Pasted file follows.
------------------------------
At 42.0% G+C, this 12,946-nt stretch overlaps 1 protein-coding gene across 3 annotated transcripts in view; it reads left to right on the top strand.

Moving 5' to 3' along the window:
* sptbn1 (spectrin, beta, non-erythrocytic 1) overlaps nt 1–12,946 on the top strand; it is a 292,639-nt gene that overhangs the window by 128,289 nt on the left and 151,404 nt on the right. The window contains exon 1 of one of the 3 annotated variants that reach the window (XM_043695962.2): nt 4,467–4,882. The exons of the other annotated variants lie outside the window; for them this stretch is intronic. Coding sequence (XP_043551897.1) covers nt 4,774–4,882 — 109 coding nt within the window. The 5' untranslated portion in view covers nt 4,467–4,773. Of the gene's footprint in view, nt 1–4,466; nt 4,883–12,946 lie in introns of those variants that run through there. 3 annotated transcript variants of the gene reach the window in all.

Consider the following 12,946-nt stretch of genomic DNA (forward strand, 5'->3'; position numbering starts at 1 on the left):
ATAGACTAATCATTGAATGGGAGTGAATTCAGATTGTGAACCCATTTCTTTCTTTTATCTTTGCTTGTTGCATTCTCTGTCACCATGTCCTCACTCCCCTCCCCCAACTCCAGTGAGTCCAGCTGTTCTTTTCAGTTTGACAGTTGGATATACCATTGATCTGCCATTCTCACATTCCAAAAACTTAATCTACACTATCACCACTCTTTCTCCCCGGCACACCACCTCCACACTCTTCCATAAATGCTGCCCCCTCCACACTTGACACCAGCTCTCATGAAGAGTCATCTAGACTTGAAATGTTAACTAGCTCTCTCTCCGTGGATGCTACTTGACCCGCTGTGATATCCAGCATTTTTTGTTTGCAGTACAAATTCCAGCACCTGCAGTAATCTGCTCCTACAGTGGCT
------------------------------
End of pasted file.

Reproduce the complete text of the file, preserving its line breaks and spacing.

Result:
At 42.0% G+C, this 12,946-nt stretch overlaps 1 protein-coding gene across 3 annotated transcripts in view; it reads left to right on the top strand.

Moving 5' to 3' along the window:
* sptbn1 (spectrin, beta, non-erythrocytic 1) overlaps nt 1–12,946 on the top strand; it is a 292,639-nt gene that overhangs the window by 128,289 nt on the left and 151,404 nt on the right. The window contains exon 1 of one of the 3 annotated variants that reach the window (XM_043695962.2): nt 4,467–4,882. The exons of the other annotated variants lie outside the window; for them this stretch is intronic. Coding sequence (XP_043551897.1) covers nt 4,774–4,882 — 109 coding nt within the window. The 5' untranslated portion in view covers nt 4,467–4,773. Of the gene's footprint in view, nt 1–4,466; nt 4,883–12,946 lie in introns of those variants that run through there. 3 annotated transcript variants of the gene reach the window in all.

Consider the following 12,946-nt stretch of genomic DNA (forward strand, 5'->3'; position numbering starts at 1 on the left):
ATAGACTAATCATTGAATGGGAGTGAATTCAGATTGTGAACCCATTTCTTTCTTTTATCTTTGCTTGTTGCATTCTCTGTCACCATGTCCTCACTCCCCTCCCCCAACTCCAGTGAGTCCAGCTGTTCTTTTCAGTTTGACAGTTGGATATACCATTGATCTGCCATTCTCACATTCCAAAAACTTAATCTACACTATCACCACTCTTTCTCCCCGGCACACCACCTCCACACTCTTCCATAAATGCTGCCCCCTCCACACTTGACACCAGCTCTCATGAAGAGTCATCTAGACTTGAAATGTTAACTAGCTCTCTCTCCGTGGATGCTACTTGACCCGCTGTGATATCCAGCATTTTTTGTTTGCAGTACAAATTCCAGCACCTGCAGTAATCTGCTCCTACAGTGGCT